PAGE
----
CAM Colloquium: Bharath Hariharan (CS, Cornell) - The enduring mysteries of learned visual representations
Frank H. T. Rhodes Hall 655
Object recognition in computer vision has seen a surge of progress in the past half-decade, powered by deep “convolutional neural networks.” One of the most under-appreciated yet surprising findings from this progress is that convolutional networks trained on one task learn internal representations of images that are useful for a completely different task. This kind of “meta”-generalization goes above and beyond what is traditionally explored in machine learning. As such, it opens up several intriguing questions: why does such generalization happen, what properties of the “source” and “target” task affect it, and how can we improve this generalization? In this talk, I will present results from my group as well as the broader computer vision community that has begun to explore these questions.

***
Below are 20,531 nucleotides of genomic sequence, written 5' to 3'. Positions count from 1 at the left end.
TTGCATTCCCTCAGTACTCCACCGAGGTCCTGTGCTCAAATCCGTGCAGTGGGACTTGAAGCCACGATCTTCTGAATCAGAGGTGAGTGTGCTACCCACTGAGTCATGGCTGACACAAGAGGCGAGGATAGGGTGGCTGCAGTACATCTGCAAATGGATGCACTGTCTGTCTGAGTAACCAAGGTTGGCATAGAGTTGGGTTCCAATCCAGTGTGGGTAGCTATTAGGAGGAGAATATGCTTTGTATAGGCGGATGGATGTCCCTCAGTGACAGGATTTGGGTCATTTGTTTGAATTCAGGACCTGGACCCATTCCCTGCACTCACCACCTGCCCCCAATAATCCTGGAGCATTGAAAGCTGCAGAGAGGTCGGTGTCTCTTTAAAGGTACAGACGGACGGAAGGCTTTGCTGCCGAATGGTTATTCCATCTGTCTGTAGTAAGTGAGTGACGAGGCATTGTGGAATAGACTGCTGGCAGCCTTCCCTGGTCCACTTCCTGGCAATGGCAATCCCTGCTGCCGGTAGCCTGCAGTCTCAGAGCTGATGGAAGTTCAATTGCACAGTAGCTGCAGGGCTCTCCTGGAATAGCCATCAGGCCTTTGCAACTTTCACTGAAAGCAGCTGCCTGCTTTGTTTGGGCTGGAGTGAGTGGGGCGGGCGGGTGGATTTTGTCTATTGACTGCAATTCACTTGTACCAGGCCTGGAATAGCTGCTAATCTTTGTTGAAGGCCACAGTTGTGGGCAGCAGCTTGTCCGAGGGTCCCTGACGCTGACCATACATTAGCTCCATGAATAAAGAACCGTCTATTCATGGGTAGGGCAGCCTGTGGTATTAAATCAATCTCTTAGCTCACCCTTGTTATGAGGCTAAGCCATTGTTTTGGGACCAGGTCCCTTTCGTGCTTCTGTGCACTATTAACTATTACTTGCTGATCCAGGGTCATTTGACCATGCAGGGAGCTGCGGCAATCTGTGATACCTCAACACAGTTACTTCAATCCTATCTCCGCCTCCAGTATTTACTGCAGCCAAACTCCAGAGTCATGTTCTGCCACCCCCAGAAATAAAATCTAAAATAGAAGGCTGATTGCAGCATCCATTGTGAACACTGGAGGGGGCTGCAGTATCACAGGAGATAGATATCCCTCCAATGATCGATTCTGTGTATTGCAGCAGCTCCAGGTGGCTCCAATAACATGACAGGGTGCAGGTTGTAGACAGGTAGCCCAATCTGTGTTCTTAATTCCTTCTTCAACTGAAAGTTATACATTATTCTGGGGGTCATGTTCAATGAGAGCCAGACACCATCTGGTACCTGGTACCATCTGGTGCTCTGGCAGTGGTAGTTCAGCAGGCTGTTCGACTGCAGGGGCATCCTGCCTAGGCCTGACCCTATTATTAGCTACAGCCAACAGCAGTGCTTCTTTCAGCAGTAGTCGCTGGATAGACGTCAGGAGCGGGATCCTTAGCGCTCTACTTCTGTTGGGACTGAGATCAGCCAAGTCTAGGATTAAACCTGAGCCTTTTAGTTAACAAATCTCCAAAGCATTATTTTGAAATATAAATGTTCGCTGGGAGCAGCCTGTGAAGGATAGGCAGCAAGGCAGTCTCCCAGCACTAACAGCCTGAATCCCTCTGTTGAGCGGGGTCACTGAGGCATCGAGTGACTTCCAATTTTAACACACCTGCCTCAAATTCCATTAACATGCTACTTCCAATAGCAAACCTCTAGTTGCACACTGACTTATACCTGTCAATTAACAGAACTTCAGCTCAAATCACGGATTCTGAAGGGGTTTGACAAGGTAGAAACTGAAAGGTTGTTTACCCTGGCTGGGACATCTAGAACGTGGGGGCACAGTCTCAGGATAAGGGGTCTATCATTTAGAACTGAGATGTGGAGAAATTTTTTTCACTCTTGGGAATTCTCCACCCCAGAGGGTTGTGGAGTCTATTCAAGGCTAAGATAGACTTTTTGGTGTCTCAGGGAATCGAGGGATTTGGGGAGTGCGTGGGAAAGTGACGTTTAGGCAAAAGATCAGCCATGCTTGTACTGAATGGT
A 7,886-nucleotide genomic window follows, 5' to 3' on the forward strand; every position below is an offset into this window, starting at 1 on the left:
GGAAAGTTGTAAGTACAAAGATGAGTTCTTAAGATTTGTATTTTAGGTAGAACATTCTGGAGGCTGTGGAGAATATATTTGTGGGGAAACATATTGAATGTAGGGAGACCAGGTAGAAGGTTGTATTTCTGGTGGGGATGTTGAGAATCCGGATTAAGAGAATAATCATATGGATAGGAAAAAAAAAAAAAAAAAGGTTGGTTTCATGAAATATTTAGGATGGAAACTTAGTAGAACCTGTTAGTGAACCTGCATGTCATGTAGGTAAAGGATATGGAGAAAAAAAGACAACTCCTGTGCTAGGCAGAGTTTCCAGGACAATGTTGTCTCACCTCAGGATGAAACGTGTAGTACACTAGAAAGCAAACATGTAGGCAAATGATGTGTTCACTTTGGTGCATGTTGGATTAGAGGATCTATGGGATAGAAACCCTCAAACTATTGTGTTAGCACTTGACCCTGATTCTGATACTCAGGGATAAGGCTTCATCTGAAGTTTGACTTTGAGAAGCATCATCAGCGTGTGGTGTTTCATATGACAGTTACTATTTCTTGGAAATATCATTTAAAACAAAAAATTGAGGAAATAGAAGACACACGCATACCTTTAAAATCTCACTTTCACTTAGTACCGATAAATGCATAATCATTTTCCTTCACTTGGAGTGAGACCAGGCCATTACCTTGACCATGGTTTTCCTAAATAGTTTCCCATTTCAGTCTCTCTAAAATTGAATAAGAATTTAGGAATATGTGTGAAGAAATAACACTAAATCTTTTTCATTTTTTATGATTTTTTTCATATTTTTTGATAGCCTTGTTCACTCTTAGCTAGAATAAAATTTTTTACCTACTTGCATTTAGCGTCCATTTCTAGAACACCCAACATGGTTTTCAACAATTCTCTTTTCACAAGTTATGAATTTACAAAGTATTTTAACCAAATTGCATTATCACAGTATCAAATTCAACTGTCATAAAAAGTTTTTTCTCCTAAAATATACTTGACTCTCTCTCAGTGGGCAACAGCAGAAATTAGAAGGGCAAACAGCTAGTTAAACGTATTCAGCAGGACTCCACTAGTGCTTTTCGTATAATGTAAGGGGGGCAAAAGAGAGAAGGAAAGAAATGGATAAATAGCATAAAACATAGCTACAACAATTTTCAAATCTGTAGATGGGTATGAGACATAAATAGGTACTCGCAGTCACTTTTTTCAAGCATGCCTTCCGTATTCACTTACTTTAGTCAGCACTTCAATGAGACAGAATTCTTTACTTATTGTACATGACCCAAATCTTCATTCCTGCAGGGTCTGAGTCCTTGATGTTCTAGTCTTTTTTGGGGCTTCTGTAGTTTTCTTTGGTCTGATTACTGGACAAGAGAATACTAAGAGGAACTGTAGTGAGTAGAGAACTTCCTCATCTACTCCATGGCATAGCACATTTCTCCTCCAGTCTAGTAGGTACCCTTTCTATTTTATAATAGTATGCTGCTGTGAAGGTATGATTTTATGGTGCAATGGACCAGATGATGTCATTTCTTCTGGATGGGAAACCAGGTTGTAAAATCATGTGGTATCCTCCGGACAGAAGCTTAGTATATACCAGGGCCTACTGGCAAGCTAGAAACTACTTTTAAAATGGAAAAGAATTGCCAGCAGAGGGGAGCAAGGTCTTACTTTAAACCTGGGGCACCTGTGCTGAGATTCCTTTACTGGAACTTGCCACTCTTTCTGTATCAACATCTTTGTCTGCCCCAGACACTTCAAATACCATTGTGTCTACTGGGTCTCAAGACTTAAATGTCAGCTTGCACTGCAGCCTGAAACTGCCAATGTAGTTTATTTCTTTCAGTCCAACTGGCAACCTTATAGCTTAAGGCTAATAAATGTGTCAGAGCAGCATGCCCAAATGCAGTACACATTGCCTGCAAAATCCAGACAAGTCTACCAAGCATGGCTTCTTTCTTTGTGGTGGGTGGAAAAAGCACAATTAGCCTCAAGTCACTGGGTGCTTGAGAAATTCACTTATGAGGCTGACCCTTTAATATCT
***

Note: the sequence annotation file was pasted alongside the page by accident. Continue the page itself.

Bharath Hariharan is an assistant professor in the Department of Computer Science at Cornell University. He came to Cornell after a 2-year stint at Facebook AI Research, before which he did his PhD at UC Berkeley. His interests are in computer vision, specifically on visual recognition: designing machine vision systems that can recognize objects as quickly and effectively as humans do.